Josh Walker 

You know, I knew I was gonna have a problem with all of you guys, because your core operators and you have to get that really hard stuff. The point I'm trying to drive you all to is to think about why we can even do the video chat right now with a live in a sports game. And we all say that immersive media is social, interactive, and things like that. What I what I struggle with, and what I struggle with a lot when we talk to the industry is where they feel like the most momentum is in that interactivity. And I wanted to we've got 10 minutes left. I'm really trying to get you guys to say something that you've learned from watching your own consumers that say, I think this is honestly in the next year or two. The first type of thing that's really going to take off when people are watching live sports when it comes to immersive media. Is that too broad? Is that too big for you guys to kind of like put put a stake in the ground and say, Look, we've talked about VR, we've talked about AR, we've talked about mixed reality. We've talked about it. Advanced Analytics, talked about watch parties, right? The idea that the same way we can FaceTime we can bring together our friends and all watch the same game. I respect each of your opinions on this, because I think it's the entire industry is looking for a little bit of a bellwether on Where's immersive media going next. So do you want to just take it this way? And we'll try to wrap it up?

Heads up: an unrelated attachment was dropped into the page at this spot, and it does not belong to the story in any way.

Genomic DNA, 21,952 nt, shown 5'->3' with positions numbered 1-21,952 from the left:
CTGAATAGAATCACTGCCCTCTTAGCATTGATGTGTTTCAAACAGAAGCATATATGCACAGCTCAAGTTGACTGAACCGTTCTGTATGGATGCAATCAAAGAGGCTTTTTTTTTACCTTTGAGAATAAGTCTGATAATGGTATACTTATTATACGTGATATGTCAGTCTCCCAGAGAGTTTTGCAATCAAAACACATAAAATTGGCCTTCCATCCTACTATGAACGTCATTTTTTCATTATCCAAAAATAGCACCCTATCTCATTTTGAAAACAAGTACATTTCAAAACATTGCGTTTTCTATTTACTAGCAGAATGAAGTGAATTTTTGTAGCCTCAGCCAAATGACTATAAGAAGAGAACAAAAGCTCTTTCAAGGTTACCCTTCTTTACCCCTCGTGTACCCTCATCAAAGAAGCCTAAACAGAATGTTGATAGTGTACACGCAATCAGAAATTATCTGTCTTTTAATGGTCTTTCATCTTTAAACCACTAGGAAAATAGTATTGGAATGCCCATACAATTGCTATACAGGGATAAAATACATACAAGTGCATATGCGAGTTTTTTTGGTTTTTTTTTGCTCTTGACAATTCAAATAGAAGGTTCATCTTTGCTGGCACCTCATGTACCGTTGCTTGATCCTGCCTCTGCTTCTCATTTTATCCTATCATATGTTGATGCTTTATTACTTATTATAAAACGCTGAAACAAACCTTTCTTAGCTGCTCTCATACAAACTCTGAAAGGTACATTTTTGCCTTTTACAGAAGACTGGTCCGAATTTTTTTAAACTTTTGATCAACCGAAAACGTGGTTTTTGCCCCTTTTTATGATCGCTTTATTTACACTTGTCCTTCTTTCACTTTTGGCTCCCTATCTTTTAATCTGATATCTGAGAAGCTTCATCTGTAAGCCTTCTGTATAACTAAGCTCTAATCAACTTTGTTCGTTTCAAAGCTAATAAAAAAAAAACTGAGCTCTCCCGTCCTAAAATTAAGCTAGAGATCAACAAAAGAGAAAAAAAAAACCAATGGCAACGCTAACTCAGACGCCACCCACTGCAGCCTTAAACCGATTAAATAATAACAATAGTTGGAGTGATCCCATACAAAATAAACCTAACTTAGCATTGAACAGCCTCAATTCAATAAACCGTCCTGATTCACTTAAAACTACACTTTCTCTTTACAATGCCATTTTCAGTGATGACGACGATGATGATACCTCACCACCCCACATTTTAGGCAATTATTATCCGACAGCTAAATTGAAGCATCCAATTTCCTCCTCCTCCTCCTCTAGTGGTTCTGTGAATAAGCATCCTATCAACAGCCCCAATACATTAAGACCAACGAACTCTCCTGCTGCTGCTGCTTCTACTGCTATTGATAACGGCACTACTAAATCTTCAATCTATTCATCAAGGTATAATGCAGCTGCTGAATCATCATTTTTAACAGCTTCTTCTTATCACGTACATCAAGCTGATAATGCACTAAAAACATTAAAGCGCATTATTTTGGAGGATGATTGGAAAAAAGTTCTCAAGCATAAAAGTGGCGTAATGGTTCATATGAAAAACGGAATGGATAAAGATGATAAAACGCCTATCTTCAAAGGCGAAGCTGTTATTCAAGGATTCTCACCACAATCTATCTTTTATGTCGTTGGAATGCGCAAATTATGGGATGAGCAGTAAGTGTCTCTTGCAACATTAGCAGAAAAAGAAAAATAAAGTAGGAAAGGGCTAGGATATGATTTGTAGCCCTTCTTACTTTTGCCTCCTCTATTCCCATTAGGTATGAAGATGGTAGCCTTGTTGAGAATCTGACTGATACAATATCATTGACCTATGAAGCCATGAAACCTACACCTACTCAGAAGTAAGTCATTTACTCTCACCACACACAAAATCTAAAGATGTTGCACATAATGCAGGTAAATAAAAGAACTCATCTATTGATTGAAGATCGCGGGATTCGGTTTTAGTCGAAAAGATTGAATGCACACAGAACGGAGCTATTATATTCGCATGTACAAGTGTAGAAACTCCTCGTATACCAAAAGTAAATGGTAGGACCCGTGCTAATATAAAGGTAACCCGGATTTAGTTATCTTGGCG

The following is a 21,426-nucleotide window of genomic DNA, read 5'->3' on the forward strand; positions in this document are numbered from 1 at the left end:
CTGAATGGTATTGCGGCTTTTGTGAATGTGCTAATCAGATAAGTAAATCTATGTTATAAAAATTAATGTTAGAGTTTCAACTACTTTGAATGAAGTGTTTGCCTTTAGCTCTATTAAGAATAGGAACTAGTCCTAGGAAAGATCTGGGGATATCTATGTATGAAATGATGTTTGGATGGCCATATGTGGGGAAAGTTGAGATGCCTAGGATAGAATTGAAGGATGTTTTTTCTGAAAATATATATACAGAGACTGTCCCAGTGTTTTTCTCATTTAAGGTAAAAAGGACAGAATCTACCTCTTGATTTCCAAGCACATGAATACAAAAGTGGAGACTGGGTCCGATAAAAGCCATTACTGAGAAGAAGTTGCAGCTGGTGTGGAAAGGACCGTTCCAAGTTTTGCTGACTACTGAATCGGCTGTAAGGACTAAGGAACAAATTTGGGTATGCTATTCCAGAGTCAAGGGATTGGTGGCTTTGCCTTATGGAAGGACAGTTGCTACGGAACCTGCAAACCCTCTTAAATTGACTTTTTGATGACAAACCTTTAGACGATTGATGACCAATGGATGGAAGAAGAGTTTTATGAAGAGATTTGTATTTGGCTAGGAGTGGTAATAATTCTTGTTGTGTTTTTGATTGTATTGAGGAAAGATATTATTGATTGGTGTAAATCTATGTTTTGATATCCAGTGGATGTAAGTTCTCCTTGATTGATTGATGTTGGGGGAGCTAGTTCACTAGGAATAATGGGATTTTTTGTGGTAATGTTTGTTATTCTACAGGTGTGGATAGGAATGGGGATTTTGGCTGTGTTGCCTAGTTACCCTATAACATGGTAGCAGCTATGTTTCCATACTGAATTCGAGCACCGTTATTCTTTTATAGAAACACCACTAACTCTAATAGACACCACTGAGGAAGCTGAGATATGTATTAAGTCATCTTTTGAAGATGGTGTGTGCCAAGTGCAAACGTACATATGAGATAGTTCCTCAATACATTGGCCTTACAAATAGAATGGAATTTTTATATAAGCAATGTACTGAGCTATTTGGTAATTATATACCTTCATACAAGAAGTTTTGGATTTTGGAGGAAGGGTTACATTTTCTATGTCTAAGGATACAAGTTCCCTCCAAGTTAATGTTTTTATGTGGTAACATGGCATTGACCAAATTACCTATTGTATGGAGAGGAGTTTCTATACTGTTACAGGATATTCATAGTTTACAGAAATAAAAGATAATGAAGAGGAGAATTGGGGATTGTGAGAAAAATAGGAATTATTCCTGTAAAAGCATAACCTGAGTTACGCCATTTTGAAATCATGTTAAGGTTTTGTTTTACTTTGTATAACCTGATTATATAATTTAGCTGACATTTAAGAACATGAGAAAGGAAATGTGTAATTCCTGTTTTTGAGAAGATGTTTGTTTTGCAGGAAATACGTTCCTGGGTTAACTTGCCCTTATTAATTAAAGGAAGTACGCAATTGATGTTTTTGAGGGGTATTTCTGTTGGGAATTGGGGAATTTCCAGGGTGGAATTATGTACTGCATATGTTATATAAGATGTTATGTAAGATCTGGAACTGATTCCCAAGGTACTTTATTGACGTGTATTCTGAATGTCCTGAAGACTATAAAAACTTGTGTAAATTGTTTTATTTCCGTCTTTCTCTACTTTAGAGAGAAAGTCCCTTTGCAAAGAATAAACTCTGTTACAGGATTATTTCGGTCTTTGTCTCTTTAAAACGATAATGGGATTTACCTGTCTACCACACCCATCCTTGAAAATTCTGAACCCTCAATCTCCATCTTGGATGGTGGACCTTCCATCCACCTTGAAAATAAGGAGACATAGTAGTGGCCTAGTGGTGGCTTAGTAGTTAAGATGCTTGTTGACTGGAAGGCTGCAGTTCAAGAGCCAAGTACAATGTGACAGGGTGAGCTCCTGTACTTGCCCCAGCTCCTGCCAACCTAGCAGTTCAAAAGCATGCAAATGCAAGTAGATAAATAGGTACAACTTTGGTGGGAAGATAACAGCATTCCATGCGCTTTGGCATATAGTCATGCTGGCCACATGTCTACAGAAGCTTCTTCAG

Corey Gottlieb 

Yeah, for sure. I mean, I think it comes back to the notion that I described earlier of the redefined sports fan and this concept of skin in the game, which is that we've seen that folks who have either fantasy lineups or bets tied to games are so much more likely to be constantly checking their phones to be immersed in the game to be watching more sports consuming across a broader landscape. For us, that means building products that are both intuitive enough for them to understand That work at the speed of the game, but that also sort of are at the right pace of the way that technology is evolving. So, you know, for us, for example, we've started to build in game fantasy products, we started to invest much more heavily in in game sports betting products. The world is evolving in such a way that we're going to need to have interactive experiences that sit right next to you as you're watching a live game. We've certainly started to invest in that area and we see that it's a huge area of growth are